More Trend Line Talk

In “Reader Question: More On Sell Stops,” reader Jon responded by saying the following:

If you buy only when the index cuts above the trend line and sell when it cuts below it you will, by definition, realize profits equal to the increase in the trend line between these two moments in time!

While that is correct if in fact the trend lines are sloping up, they sometimes continue to head south before heading higher, especially after a large correction. Reader Richard shared these thoughts:

Regarding today’s blog on Sell Stops, there is another reason to not base a Sell Signal on a major trend line. In my experience, when a price curve pierces a major trend line from below, thereby generating a Buy Signal, the trend line almost always still will be sloping downward, and, because the trend line is a relatively long-term moving average, the trend line will continue to slope downward for some time before turning upward.

If an equity’s price would turn downward during the meantime, and if the equity’s price would cross the trend line from above, thereby generating a Sell Signal, the trend line probably will be lower than it was when the Buy signal was generated, thereby resulting in a loss for that trade cycle. Therefore, relying on a major trend line as a Sell Signal would work only when Buy/Sell cycles would be of relatively long durations (which of course cannot be determined in advance).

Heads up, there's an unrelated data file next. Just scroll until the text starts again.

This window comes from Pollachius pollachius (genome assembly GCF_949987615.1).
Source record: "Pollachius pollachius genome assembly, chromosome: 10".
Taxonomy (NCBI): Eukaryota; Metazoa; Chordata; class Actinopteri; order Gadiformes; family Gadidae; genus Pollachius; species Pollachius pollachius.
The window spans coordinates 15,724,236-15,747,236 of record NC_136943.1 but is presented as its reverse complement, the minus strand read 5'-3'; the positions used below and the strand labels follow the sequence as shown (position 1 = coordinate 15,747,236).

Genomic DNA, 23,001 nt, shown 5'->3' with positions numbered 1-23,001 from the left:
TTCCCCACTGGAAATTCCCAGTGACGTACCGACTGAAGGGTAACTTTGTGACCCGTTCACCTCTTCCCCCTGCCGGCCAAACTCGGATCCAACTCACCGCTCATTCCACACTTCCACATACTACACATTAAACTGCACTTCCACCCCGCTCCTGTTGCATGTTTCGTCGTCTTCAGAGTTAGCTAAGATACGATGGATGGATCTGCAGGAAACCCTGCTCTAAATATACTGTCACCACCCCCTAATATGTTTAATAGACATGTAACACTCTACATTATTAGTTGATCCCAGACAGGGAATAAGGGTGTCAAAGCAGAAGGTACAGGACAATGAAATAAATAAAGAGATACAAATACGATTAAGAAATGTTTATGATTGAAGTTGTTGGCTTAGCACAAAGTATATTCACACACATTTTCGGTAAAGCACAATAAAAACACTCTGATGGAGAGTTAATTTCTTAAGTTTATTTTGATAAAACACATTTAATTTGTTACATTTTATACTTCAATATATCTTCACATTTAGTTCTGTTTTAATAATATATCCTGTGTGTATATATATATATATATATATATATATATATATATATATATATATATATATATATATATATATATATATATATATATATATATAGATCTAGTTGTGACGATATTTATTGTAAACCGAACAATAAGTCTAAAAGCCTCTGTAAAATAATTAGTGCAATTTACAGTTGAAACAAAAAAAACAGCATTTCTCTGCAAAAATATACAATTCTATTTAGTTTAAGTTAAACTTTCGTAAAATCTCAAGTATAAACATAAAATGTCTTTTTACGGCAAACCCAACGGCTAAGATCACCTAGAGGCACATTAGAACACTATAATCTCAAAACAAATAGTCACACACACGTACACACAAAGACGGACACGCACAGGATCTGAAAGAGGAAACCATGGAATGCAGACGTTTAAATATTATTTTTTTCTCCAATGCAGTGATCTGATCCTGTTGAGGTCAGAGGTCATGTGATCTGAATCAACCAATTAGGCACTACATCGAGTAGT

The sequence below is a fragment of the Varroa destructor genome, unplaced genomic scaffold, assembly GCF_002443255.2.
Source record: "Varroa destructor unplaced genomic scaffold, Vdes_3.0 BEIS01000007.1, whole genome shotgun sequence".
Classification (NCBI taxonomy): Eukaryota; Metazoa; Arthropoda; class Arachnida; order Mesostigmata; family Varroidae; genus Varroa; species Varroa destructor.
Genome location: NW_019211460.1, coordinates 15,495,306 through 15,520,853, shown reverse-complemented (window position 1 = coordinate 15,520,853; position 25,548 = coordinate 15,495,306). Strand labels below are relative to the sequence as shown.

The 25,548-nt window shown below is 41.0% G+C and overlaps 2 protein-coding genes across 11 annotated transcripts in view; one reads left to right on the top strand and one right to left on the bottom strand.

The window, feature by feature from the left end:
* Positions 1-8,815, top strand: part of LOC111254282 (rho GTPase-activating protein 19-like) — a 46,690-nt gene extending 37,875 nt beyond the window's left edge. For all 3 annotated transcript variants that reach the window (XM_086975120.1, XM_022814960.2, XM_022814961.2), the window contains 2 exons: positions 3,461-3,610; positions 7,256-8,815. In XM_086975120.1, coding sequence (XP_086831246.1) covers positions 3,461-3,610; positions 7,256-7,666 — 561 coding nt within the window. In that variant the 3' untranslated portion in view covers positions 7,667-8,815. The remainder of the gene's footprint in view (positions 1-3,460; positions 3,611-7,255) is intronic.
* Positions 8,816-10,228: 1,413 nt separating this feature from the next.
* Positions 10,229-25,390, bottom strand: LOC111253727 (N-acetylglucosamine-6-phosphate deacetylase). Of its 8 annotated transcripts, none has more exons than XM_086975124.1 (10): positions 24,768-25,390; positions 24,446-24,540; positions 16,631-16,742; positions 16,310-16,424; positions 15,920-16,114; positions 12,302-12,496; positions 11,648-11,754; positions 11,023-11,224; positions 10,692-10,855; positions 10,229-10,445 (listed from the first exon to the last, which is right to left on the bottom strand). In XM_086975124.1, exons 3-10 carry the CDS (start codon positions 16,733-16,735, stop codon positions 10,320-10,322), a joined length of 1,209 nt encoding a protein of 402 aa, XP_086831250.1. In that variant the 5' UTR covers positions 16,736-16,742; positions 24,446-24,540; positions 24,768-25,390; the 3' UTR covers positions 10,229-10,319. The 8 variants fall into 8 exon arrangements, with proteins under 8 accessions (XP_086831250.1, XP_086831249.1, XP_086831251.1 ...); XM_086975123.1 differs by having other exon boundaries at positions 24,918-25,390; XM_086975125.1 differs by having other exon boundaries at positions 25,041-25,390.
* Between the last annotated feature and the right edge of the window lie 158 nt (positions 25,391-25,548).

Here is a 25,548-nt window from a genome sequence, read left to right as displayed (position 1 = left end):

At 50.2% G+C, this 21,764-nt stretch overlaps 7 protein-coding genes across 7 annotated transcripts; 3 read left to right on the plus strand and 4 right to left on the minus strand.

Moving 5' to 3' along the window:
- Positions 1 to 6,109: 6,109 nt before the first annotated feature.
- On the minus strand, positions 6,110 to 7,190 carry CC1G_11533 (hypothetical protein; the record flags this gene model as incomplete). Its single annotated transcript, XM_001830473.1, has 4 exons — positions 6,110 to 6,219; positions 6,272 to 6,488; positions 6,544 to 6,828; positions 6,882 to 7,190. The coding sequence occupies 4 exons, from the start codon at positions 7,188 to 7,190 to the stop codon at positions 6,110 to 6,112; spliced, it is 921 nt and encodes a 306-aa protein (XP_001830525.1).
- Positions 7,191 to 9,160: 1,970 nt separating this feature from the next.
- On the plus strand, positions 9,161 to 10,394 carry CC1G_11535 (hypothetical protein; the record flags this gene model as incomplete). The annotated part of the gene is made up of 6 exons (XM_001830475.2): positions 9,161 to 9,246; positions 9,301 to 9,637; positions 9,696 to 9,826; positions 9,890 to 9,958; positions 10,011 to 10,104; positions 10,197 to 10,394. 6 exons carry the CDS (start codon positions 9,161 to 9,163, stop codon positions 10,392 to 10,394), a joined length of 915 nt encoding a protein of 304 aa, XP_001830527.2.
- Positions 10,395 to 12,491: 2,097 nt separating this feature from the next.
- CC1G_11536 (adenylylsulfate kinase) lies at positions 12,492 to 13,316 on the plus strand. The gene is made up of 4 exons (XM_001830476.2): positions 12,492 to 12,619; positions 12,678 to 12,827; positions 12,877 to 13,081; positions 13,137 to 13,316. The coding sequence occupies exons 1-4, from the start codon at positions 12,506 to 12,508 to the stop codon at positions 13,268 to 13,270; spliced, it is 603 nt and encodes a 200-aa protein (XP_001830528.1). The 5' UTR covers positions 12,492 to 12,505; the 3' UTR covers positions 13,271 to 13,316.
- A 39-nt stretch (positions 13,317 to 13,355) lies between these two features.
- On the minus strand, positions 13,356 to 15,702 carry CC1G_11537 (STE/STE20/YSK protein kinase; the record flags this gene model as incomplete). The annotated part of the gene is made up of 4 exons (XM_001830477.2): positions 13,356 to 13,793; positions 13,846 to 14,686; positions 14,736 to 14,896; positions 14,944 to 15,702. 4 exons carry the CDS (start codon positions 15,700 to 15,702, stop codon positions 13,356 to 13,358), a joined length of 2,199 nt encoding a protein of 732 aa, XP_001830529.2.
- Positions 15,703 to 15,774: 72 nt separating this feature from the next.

The market meltdown of 2008, and the subsequent recovery in 2009, is a good example to demonstrate what Richard is talking about. The chart below shows a snapshot in time of the Domestic Trend Tracking Index (TTI) and its buy signal effective 6/3/09:



The trend line (red) was still in correction mode when the price line (green) crossed above it and generated a new Buy. It took about another 4 months before the trend line reversed direction and recovered enough to follow the price line higher.

My experience shows that you need to have at least a 6 months period from a buy to a potential Sell if you are relying on the upward sloping trend line to bail you out.

I have found it much easier and effective to use the upside crossing of the trend line as a Buy point only, while downside protection should be accomplished via your trailing sell stop points.

About Ulli Niemann

Ulli Niemann is the publisher of "The ETF Bully" and is a Registered Investment Advisor. Learn more
This entry was posted in Uncategorized. Bookmark the permalink.

Comments are closed.